Date of Award


Degree Type


Degree Name

Master of Landscape Architecture


Landscape Architecture

Major Professor

Bradford P. Collett

Committee Members

Avigail Sachs, T.K. Davis


Suburban sprawl, characterized by low-density, scattered, single-use development, is an ever-increasing concern for the environment, economy, and sense of community and identity of cities today. Sprawling communities have been designed with poor neighborhood connectivity, a lack of walkability, and in isolation from public space, jobs, and schools, creating a place that is virtually devoid of social interaction and a distinguishing identity.

Suburbia constitutes roughly 75% of contemporary development in the United States. Many buildings in these suburban areas are either vacant or out of date, and demographic and market shifts indicate a growing demand for more diverse housing types and urban-style living. Given current population growth projections, new development strategies must be considered. One such strategy is known as retrofitting suburbia, and involves the rehabilitation, adaptive re-use, or redevelopment of the built and natural environment in order to induce holistic, long-lasting, transformative change (Dunham-Jones and Williamson vi-xii). While retrofitting suburbs requires a holistic approach to address economic, environmental and social issues, this thesis posits that community building and place-making are fundamental to retrofitting suburbs.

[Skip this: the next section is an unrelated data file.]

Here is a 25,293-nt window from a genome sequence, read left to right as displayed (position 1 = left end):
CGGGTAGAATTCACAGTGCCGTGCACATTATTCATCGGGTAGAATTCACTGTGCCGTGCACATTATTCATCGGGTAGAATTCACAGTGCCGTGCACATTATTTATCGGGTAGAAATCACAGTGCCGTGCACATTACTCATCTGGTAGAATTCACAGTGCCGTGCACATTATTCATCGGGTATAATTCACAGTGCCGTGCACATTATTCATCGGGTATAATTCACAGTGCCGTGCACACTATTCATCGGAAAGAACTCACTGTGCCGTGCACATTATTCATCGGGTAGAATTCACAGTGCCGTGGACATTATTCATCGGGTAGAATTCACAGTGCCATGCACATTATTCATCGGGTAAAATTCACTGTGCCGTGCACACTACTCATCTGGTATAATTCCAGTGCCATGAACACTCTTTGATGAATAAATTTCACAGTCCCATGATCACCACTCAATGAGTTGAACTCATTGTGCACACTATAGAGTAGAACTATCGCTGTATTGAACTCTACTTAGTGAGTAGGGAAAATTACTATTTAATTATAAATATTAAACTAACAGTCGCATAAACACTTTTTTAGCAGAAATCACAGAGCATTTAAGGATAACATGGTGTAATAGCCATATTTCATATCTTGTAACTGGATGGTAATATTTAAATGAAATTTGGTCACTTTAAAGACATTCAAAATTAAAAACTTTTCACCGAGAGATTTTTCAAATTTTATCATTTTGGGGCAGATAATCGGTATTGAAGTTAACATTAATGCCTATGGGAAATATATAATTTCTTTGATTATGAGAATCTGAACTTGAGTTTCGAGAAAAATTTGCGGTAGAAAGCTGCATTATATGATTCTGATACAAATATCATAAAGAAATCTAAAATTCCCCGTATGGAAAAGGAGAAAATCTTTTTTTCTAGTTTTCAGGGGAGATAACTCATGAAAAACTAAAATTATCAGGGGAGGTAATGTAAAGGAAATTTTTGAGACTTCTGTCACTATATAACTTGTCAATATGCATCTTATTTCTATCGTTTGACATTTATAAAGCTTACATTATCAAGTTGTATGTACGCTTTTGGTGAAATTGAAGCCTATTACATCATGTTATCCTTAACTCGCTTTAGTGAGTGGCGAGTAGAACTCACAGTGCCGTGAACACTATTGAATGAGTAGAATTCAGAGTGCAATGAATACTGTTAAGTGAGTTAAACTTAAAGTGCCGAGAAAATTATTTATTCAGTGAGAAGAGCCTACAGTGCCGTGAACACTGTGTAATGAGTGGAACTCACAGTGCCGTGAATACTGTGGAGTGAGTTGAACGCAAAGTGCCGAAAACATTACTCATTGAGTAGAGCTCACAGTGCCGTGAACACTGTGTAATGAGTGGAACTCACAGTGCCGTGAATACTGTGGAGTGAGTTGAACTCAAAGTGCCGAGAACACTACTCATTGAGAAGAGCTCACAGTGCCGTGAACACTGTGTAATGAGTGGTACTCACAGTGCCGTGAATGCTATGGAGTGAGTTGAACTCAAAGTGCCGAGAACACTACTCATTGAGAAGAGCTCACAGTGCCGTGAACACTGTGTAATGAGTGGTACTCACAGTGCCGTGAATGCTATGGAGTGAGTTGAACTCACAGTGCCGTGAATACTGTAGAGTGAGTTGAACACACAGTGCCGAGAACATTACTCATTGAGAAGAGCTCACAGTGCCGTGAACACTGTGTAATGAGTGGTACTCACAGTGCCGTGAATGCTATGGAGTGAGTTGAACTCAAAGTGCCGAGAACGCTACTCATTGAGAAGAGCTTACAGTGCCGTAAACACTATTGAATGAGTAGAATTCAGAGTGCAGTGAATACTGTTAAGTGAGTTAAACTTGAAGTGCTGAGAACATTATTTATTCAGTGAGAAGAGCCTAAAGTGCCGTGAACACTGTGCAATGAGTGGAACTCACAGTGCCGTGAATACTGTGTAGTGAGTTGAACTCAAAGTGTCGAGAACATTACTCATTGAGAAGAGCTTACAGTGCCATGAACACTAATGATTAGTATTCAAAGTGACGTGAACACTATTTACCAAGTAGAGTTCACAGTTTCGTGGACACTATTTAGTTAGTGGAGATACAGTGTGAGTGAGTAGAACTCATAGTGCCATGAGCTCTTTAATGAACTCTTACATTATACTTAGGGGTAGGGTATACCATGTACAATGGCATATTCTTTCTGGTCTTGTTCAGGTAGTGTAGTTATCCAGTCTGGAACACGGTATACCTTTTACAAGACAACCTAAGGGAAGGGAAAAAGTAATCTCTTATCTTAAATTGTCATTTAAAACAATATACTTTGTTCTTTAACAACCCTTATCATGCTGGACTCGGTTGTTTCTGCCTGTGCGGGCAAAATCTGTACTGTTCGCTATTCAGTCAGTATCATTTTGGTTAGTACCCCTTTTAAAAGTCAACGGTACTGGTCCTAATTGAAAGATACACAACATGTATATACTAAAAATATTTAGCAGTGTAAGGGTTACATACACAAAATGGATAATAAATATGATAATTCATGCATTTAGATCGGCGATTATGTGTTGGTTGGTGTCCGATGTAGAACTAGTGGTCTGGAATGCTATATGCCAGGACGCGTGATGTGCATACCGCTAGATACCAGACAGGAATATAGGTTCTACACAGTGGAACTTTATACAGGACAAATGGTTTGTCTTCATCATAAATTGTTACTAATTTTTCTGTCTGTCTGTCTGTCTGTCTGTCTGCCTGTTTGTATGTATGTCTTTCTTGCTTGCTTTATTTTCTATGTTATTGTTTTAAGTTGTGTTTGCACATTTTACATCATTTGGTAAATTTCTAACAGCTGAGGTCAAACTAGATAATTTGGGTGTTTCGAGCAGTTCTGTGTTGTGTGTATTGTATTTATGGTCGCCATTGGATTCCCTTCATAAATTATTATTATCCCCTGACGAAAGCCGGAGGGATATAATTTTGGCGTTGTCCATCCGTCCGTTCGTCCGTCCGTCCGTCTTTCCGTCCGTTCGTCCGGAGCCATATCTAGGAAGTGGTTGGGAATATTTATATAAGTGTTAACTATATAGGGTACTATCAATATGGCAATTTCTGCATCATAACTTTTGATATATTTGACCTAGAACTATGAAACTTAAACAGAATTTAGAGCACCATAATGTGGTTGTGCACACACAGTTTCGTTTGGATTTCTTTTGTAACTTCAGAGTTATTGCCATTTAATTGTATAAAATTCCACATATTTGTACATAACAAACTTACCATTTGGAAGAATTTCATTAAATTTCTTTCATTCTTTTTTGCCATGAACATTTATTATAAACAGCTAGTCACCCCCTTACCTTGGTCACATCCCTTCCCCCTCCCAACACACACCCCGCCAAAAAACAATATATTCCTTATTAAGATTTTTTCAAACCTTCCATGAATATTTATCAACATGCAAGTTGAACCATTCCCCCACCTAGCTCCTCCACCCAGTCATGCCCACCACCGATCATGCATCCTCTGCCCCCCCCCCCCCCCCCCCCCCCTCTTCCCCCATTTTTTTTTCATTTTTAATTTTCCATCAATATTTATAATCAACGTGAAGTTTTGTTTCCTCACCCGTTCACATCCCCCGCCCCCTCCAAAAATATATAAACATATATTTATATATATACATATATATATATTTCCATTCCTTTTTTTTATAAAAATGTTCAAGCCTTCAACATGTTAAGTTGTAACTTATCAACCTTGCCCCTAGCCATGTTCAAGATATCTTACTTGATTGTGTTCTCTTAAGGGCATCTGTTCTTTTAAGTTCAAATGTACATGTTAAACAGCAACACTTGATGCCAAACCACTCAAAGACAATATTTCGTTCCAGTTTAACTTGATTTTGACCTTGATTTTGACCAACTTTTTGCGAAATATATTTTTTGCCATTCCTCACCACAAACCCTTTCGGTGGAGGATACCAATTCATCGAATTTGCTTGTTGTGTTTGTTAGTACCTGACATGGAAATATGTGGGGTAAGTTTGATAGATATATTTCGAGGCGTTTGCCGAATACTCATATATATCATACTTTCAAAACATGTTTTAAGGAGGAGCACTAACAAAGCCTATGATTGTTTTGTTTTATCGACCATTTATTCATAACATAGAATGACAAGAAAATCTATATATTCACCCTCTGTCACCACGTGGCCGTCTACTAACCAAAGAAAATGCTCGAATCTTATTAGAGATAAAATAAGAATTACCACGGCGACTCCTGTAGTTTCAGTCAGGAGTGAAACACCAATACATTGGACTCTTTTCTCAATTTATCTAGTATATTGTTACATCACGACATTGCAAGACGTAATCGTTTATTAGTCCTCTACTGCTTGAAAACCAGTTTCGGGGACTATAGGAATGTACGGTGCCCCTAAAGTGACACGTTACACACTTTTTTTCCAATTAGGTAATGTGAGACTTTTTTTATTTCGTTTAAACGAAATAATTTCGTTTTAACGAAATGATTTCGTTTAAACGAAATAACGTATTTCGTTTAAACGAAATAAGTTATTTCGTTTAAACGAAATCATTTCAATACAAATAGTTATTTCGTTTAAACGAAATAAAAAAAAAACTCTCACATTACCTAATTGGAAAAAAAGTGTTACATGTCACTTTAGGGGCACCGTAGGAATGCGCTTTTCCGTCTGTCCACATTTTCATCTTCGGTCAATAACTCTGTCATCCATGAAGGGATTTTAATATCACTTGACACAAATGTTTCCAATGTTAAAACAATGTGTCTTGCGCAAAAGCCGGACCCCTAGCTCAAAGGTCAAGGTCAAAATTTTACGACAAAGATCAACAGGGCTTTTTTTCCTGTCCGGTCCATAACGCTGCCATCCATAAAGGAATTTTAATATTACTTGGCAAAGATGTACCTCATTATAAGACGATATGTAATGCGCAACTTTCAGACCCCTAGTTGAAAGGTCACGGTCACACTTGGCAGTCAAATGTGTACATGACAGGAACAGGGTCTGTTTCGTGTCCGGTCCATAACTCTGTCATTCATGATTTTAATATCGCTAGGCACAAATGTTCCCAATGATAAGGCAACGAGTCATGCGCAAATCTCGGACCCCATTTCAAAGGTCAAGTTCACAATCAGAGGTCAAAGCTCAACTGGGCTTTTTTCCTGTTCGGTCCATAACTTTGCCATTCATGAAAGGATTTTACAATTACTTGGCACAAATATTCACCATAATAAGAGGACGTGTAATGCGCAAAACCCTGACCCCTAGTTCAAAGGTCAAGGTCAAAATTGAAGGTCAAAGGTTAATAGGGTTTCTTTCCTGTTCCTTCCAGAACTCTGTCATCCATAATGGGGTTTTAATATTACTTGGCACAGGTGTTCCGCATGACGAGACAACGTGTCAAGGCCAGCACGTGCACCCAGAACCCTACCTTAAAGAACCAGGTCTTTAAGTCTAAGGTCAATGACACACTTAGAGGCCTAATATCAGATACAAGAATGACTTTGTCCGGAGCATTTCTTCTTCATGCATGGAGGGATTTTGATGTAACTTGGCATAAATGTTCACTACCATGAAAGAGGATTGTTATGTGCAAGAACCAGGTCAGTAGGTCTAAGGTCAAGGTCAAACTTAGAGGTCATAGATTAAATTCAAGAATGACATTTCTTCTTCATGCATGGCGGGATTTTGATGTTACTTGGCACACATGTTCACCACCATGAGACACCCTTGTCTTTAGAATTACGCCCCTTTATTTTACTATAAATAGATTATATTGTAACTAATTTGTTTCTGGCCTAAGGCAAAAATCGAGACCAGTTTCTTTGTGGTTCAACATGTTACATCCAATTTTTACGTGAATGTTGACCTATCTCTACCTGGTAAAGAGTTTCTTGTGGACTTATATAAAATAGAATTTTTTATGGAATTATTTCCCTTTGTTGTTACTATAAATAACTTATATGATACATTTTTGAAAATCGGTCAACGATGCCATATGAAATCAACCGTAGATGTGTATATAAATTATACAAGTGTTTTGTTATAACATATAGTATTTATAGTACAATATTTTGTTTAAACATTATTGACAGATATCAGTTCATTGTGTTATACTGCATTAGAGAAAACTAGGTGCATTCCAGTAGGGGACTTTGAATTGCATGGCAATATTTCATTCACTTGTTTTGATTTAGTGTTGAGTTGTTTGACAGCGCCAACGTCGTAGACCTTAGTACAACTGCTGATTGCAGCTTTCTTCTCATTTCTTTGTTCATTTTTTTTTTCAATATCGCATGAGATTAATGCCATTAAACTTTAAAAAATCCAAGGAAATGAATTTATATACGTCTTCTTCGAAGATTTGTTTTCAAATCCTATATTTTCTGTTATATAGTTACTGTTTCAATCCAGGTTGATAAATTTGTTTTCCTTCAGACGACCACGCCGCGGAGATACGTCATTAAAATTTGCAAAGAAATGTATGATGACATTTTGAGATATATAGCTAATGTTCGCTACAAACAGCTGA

This thesis proposes a retrofit of suburban sprawl through the application of principles of New Urbanism and Landscape Urbanism in order to reverse the negative impacts, with a focus on enhancing community and sense of place. The community of Halls Crossroads, a ‘bedroom suburb’ of Knoxville, Tennessee has been selected for a suburban retrofit that uses existing New Urbanist retrofit best practices from which planners and designers of Halls and similar sprawling suburbs can begin to address issues of isolation, lack of identity, and poor sense of community.

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